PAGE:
Induced biotic responses to herbivory and associated cues in the Amazonian ant-plant Maieta poeppigii

    Alexander V. Christianini
    Abstract Ants inhabiting ant-plants can respond to cues of herbivory, such as the presence of herbivores, leaf damage, and plant sap, but experimental attempts to quantify the dynamic nature of biotic defenses have been restricted to a few associations between plants and ants. We studied the relationship between certain features of the ant-shrub Maieta poeppigii Cogn. (Melastomataceae) and the presence or absence of ant patrolling on the leaf surface in plants occupied by the ant Pheidole minutula Mayr (Hymenoptera: Formicidae). We also carried out field experiments to examine ant behavior following plant damage, and the potential cues that induce ant recruitment. These experiments included clipping of the leaf apex, as well as the presentation of a potential herbivore (live termite worker) and a foliar extract from Maieta on treatment leaves. The presence of ants patrolling the leaves of M. poeppigii is influenced by the number of domatia on the plant. Ant patrolling on the leaves of M. poeppigii was constant throughout a 24 h cycle, but the mean number of patrolling ants decreased from young to mature leaves, and from leaves with domatia to those without domatia. There was an overall increase in the number of ants on experimental leaves following all treatments, compared to control leaves. Visual and chemical cues associated with herbivory are involved in the induction of ant recruitment in the Maieta,Pheidole system. The continuous patrolling behavior of ants, associated with their ability to respond rapidly to foliar damage, may result in the detection and repellence/capture of most insect herbivores before they can inflict significant damage to the leaves. [source]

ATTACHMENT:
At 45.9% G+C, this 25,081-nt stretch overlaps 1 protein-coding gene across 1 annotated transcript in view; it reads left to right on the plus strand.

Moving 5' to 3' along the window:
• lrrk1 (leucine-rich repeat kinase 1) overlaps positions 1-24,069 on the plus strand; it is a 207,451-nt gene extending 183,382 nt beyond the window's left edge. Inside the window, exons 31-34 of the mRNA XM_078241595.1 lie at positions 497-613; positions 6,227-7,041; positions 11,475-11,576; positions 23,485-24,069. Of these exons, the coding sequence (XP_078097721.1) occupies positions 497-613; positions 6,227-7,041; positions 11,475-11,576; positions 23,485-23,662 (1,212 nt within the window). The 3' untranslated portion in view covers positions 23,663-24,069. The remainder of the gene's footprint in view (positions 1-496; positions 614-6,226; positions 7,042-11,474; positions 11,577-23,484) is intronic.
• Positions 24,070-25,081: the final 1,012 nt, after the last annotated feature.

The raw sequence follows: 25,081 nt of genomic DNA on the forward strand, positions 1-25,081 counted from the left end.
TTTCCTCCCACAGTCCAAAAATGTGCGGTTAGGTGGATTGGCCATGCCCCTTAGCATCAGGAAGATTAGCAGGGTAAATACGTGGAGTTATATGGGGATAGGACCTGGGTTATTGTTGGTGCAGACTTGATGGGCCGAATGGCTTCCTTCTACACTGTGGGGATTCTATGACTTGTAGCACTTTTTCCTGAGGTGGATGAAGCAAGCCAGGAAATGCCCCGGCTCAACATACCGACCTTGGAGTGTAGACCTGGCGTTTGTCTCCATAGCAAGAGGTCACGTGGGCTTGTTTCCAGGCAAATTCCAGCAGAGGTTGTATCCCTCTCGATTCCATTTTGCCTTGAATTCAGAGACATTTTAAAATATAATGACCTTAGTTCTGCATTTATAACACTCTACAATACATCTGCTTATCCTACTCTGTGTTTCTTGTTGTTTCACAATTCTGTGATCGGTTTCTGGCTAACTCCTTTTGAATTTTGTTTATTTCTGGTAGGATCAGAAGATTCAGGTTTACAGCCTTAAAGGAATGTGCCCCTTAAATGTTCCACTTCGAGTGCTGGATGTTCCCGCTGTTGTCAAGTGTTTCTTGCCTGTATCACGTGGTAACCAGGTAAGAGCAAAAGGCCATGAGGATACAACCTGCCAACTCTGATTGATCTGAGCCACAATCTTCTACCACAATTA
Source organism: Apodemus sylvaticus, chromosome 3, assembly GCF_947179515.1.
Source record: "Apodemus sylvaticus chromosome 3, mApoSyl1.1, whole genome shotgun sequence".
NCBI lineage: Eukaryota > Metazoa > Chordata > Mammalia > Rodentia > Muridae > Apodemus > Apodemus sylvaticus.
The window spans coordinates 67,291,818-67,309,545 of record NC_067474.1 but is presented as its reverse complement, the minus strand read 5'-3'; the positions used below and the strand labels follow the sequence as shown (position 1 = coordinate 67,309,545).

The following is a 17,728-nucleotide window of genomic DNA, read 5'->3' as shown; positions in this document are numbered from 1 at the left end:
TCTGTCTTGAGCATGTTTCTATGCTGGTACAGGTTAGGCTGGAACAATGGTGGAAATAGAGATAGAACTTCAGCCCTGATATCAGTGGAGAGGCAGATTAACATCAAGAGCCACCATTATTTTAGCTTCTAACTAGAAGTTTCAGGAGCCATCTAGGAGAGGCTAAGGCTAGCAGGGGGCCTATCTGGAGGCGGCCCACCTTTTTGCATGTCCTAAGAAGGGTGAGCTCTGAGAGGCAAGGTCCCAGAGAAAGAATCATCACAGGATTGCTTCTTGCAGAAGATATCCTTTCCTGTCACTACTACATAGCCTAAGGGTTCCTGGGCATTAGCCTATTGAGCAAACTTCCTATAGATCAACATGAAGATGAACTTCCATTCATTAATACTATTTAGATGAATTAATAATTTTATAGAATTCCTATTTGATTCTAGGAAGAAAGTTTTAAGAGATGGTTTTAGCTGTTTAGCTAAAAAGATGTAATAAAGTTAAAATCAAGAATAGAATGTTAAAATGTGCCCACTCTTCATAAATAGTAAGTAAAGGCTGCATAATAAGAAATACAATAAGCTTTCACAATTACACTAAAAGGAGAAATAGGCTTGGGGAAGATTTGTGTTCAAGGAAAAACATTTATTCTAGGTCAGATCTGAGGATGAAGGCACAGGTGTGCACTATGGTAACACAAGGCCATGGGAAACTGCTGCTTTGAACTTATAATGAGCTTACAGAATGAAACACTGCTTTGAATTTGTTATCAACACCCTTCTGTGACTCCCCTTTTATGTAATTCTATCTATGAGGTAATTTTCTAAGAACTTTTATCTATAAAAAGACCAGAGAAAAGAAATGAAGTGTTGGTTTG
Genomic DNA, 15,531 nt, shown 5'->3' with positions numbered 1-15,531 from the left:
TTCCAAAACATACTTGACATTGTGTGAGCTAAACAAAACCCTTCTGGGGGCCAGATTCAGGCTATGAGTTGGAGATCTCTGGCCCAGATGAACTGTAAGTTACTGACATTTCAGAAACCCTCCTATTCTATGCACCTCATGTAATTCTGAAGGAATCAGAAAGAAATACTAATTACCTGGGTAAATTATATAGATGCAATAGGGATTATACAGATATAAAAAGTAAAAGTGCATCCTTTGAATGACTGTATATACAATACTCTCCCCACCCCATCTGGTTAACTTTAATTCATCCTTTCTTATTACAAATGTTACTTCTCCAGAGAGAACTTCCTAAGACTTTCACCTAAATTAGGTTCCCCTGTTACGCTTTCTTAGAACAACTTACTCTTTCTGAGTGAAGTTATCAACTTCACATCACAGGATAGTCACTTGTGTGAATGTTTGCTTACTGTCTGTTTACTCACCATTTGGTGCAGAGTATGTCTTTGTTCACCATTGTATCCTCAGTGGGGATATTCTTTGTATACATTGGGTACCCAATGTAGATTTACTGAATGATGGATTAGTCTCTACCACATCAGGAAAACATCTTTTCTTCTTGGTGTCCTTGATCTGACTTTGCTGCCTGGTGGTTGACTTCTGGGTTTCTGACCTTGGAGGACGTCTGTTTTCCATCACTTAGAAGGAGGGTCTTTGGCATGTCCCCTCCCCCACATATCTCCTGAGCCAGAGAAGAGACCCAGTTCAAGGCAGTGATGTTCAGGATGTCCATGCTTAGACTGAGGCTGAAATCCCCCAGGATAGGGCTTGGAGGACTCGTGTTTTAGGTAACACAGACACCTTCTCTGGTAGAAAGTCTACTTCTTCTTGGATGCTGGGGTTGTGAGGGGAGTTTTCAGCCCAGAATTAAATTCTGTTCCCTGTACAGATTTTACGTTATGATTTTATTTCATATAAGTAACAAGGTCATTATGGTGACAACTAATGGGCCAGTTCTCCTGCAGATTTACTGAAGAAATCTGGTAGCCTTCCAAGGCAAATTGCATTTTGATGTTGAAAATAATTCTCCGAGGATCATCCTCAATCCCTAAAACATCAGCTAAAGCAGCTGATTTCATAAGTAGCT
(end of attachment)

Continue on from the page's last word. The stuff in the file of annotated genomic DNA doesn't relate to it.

Entropy-based metrics in swarm clustering

    Bo Liu
    Ant-based clustering methods have received significant attention as robust methods for clustering. Most ant-based algorithms use local density as a metric for determining the ants' propensities to pick up or deposit a data item; however, a number of authors in classical clustering methods have pointed out the advantages of entropy-based metrics for clustering. We introduced an entropy metric into an ant-based clustering algorithm and compared it with other closely related algorithms using local density. The results strongly support the value of entropy metrics, obtaining faster and more accurate results. Entropy governs the pickup and drop behaviors, while movement is guided by the density gradient. Entropy measures also require fewer training parameters than density-based clustering. The remaining parameters are subjected to robustness studies, and a detailed analysis is performed. In the second phase of the study, we further investigated Ramos and Abraham's (In: Proc 2003 IEEE Congr Evol Comput, Hoboken, NJ: IEEE Press; 2003. pp 1370,1375) contention that ant-based methods are particularly suited to incremental clustering. Contrary to expectations, we did not find substantial differences between the efficiencies of incremental and nonincremental approaches to data clustering. © 2009 Wiley Periodicals, Inc. [source]